The popular approach to controlling efflorescence on tiled balconies, is to provide a secondary membrane directly beneath the tiles. Another approach is to bond the tile bed directly to the substrate and install a single membrane on top.
Both of these methods are popular and can be effective in controlling efflorescence from the tile bed, but there are pit-falls. Firstly, efflorescence is also known to release from tile adhesive and grout, which are both located above the membrane. Secondly, these methods trap all the moisture in the tile bed under an impervious membrane. Moisture in the tile bed concrete mix can take weeks to evaporate meaning weeks of good weather is needed. Otherwise, if the moisture content is still too high when a membrane is applied, it can cause major problems.
A trap to watch out for!
A large Sydney-based building company recently had to address major defects caused by a secondary membrane. The secondary membrane terminated beneath aluminium sliding doors leading onto balconies on a large multi storey building. The moisture in the tile beds was trapped between the primary membrane and the secondary membrane, but found an exit point beneath these aluminium doors. As moisture from the tile bed evaporated under the doors it brought with it all the dissolved salts in the concrete. The result was major corrosion of the aluminium doors caused by the salts, and the doors had to be replaced.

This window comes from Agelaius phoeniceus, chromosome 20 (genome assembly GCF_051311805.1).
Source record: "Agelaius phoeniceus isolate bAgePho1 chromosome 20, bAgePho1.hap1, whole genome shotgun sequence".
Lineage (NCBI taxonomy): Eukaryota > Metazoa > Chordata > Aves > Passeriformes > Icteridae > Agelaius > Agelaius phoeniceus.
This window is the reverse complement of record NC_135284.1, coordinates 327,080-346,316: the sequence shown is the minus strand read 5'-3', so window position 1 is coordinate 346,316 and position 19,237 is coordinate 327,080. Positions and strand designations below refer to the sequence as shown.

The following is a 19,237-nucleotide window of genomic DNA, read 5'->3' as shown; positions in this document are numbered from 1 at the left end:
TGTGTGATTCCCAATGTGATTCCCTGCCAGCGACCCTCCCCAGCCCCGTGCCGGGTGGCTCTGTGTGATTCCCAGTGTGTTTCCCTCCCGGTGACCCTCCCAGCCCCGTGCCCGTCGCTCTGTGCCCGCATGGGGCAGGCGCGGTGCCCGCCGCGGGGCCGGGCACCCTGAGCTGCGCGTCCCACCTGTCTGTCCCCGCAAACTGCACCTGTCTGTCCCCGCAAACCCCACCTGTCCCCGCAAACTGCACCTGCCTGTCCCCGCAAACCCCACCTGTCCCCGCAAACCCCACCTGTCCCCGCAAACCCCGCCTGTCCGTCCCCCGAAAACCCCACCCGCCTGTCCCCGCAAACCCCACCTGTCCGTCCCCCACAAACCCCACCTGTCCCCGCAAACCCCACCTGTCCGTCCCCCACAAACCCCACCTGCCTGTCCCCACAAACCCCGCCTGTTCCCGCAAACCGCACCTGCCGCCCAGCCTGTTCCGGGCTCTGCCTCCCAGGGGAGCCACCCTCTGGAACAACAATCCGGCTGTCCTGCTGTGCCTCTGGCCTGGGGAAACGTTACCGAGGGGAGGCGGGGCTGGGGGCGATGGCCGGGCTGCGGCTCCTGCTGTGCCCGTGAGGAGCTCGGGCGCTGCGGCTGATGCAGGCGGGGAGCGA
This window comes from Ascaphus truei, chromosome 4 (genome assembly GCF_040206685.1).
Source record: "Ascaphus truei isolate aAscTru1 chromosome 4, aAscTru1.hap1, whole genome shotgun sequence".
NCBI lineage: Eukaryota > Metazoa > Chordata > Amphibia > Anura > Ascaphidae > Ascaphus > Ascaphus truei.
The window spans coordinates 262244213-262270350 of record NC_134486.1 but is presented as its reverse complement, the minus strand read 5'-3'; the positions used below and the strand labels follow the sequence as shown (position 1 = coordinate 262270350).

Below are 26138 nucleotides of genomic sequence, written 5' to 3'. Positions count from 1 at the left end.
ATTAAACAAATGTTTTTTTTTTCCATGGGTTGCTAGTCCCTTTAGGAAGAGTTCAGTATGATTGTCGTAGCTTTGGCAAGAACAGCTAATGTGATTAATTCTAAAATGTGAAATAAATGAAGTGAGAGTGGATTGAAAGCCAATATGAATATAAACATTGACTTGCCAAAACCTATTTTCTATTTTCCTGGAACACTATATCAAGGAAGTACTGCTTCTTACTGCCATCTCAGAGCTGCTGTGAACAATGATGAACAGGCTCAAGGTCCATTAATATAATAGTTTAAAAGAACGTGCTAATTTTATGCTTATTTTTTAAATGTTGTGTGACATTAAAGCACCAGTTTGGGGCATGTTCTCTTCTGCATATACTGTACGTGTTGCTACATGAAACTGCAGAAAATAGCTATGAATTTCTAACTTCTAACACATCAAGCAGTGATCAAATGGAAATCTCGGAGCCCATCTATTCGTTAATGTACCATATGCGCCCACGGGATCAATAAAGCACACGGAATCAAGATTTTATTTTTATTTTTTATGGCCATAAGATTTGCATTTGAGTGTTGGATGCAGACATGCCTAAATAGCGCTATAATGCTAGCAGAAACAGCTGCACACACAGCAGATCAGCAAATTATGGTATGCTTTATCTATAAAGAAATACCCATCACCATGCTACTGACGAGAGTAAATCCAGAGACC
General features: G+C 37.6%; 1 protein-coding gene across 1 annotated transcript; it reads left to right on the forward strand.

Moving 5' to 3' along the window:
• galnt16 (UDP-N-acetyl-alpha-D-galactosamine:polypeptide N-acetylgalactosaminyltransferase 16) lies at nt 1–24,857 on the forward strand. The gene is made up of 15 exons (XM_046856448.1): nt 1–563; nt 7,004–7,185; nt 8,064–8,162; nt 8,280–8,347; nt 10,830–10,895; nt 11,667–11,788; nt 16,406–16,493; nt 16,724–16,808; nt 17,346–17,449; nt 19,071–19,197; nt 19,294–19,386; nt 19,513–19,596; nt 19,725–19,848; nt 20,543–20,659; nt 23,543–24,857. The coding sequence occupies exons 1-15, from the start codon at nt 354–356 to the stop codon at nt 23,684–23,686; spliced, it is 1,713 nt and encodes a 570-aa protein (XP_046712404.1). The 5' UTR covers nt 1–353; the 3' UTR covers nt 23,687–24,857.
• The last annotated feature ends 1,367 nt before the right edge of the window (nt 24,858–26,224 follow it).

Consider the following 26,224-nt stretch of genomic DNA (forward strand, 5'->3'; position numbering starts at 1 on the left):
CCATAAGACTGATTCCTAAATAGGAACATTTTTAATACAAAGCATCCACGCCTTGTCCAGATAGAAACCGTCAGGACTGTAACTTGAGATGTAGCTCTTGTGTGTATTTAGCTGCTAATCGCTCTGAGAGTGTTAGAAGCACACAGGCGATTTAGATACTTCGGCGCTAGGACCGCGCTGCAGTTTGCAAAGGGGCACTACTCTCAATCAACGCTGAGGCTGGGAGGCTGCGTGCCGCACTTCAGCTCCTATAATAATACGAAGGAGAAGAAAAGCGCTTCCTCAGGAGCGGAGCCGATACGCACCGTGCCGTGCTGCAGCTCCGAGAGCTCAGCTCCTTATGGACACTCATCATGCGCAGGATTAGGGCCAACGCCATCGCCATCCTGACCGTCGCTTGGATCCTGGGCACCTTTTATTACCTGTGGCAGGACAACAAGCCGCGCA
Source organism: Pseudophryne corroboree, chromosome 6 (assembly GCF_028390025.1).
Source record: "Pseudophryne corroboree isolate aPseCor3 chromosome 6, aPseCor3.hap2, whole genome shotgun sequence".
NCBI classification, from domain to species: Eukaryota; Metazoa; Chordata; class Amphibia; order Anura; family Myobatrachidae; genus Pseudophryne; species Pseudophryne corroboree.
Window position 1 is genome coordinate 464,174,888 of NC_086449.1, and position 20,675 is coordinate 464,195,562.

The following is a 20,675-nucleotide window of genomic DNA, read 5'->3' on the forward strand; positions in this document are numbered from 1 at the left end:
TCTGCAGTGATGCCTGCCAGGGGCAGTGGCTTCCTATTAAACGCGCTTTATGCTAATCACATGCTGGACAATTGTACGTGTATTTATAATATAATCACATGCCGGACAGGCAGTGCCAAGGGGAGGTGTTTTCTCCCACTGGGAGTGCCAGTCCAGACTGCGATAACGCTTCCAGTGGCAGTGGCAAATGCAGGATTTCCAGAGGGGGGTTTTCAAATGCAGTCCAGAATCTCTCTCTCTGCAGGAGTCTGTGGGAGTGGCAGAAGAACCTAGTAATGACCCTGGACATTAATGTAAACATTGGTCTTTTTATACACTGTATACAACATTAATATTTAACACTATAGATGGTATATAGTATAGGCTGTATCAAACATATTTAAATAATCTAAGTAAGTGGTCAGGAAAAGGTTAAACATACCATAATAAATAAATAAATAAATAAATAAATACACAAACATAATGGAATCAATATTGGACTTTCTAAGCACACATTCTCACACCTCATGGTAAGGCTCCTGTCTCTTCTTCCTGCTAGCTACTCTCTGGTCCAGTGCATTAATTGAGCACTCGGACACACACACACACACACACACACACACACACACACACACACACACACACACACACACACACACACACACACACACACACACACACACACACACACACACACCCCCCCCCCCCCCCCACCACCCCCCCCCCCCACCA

Efflock is permeable and hydrophobic. Permeability allows moisture during the construction phase to evaporate from the tile bed. The hydrophobic effect prevents efflorescence. Normal construction practices can be used without complex and labour-intensive secondary membranes. With Efflock, the tiler can even wet lay his tiles! By completing with Efflock in the grout, you have a bullet proof system.